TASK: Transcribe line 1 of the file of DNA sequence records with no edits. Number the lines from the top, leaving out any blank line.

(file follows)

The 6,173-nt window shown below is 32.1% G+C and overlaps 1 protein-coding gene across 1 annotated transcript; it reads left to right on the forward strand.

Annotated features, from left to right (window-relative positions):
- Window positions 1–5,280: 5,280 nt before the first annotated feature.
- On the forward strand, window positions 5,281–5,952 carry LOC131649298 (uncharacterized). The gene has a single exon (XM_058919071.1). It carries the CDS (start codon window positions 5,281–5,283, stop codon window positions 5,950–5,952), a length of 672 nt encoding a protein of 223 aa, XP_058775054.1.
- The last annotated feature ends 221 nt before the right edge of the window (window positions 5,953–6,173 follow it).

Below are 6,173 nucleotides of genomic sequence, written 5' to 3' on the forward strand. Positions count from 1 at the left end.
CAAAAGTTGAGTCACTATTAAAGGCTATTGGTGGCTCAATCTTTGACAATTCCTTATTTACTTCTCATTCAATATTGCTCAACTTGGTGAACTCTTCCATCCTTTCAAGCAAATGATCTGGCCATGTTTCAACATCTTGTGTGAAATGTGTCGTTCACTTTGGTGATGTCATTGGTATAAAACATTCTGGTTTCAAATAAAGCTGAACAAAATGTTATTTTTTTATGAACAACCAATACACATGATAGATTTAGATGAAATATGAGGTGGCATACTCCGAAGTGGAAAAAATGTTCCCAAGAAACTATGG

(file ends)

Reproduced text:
The 6,173-nt window shown below is 32.1% G+C and overlaps 1 protein-coding gene across 1 annotated transcript; it reads left to right on the forward strand.